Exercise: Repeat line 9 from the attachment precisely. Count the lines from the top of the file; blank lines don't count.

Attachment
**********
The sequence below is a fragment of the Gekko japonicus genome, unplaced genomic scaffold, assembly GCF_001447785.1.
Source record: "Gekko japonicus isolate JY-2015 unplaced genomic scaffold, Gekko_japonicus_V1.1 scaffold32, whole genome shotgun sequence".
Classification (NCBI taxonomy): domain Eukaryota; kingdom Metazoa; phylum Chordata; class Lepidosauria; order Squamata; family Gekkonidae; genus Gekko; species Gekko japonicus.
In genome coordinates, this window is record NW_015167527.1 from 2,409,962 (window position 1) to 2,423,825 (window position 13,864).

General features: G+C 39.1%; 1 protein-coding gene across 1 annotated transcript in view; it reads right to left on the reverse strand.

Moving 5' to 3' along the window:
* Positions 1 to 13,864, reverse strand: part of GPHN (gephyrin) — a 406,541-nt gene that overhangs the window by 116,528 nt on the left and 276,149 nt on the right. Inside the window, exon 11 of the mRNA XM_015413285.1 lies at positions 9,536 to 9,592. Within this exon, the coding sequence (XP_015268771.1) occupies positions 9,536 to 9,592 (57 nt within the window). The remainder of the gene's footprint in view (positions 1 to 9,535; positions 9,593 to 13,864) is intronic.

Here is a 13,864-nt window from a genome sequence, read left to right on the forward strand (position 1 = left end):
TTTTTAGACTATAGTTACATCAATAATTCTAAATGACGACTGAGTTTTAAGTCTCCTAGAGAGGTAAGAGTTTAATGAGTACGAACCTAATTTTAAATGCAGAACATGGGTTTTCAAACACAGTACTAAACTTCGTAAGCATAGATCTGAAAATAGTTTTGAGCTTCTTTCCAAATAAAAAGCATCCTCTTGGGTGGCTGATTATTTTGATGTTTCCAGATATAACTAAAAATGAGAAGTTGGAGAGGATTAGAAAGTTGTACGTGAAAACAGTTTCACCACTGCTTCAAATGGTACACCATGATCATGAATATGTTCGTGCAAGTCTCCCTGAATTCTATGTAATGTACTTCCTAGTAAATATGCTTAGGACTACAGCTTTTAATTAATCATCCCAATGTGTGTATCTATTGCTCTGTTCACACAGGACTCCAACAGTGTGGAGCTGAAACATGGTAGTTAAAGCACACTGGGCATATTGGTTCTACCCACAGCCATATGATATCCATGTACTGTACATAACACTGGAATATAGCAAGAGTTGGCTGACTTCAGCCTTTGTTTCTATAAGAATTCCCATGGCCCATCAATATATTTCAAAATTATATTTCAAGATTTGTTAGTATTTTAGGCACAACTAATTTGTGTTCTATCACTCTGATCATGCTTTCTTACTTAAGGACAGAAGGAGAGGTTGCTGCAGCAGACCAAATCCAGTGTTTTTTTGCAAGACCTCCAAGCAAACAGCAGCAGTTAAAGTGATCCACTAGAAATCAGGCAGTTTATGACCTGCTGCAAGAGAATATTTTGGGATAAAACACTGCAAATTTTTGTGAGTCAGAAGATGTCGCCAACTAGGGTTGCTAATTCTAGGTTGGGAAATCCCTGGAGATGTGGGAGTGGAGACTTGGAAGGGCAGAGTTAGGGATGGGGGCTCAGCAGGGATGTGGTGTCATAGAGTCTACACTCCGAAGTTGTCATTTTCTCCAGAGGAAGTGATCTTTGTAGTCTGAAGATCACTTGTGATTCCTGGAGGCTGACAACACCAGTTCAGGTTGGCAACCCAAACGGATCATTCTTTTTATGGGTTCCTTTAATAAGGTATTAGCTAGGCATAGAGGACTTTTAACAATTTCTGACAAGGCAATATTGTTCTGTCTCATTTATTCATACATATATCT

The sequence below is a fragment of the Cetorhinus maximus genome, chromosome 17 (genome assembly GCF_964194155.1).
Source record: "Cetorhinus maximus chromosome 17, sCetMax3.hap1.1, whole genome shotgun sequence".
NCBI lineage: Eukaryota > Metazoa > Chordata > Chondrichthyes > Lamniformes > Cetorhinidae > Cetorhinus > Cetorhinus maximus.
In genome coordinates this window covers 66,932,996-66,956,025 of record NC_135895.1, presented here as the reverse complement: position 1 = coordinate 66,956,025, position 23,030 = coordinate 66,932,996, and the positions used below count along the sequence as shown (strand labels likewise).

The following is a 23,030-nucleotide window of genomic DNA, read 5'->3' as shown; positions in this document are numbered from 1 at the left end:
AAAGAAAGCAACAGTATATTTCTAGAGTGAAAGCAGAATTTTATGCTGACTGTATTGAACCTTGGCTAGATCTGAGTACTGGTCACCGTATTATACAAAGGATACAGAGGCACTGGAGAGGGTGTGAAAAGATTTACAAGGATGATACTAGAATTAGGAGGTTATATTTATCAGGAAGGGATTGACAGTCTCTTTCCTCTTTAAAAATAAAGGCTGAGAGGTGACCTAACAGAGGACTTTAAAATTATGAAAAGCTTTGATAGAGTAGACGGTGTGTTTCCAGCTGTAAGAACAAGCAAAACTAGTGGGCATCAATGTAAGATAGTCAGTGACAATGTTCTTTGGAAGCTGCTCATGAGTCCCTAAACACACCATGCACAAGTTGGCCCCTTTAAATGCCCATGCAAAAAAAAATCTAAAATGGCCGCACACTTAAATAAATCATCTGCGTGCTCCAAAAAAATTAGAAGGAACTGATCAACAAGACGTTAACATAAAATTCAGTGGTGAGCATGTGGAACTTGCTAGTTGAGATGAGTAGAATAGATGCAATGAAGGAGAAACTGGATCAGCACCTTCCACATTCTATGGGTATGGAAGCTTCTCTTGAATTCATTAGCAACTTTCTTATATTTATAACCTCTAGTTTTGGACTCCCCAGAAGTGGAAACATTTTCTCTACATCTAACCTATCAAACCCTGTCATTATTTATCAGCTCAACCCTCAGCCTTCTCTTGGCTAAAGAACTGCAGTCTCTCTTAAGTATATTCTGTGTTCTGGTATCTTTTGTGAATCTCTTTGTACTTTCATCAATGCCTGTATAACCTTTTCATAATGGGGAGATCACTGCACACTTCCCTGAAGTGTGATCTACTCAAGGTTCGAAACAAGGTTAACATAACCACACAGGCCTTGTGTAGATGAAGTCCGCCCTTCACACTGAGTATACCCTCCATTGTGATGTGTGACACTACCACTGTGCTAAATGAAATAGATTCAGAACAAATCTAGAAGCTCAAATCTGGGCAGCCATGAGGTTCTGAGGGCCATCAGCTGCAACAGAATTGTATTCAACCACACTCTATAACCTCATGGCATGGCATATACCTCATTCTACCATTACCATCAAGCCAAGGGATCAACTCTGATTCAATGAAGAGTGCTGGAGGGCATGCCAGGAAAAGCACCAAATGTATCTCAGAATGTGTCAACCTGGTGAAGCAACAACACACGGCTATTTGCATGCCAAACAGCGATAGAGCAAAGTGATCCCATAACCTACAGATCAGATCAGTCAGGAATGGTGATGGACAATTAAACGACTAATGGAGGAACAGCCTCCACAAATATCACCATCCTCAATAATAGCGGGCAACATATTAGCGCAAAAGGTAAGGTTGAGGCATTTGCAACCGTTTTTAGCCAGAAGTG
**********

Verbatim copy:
TTTTTAGACTATAGTTACATCAATAATTCTAAATGACGACTGAGTTTTAAGTCTCCTAGAGAGGTAAGAGTTTAATGAGTACGAACCTAATTTTAAATGCAGAACATGGGTTTTCAAACACAGTACTAAACTTCGTAAGCATAGATCTGAAAATAGTTTTGAGCTTCTTTCCAAATAAAAAGCATCCTCTTGGGTGGCTGATTATTTTGATGTTTCCAGATATAACTAAAAATGAGAAGTTGGAGAGGATTAGAAAGTTGTACGTGAAAACAGTTTCACCACTGCTTCAAATGGTACACCATGATCATGAATATGTTCGTGCAAGTCTCCCTGAATTCTATGTAATGTACTTCCTAGTAAATATGCTTAGGACTACAGCTTTTAATTAATCATCCCAATGTGTGTATCTATTGCTCTGTTCACACAGGACTCCAACAGTGTGGAGCTGAAACATGGTAGTTAAAGCACACTGGGCATATTGGTTCTACCCACAGCCATATGATATCCATGTACTGTACATAACACTGGAATATAGCAAGAGTTGGCTGACTTCAGCCTTTGTTTCTATAAGAATTCCCATGGCCCATCAATATATTTCAAAATTATATTTCAAGATTTGTTAGTATTTTAGGCACAACTAATTTGTGTTCTATCACTCTGATCATGCTTTCTTACTTAAGGACAGAAGGAGAGGTTGCTGCAGCAGACCAAATCCAGTGTTTTTTTGCAAGACCTCCAAGCAAACAGCAGCAGTTAAAGTGATCCACTAGAAATCAGGCAGTTTATGACCTGCTGCAAGAGAATATTTTGGGATAAAACACTGCAAATTTTTGTGAGTCAGAAGATGTCGCCAACTAGGGTTGCTAATTCTAGGTTGGGAAATCCCTGGAGATGTGGGAGTGGAGACTTGGAAGGGCAGAGTTAGGGATGGGGGCTCAGCAGGGATGTGGTGTCATAGAGTCTACACTCCGAAGTTGTCATTTTCTCCAGAGGAAGTGATCTTTGTAGTCTGAAGATCACTTGTGATTCCTGGAGGCTGACAACACCAGTTCAGGTTGGCAACCCAAACGGATCATTCTTTTTATGGGTTCCTTTAATAAGGTATTAGCTAGGCATAGAGGACTTTTAACAATTTCTGACAAGGCAATATTGTTCTGTCTCATTTATTCATACATATATCT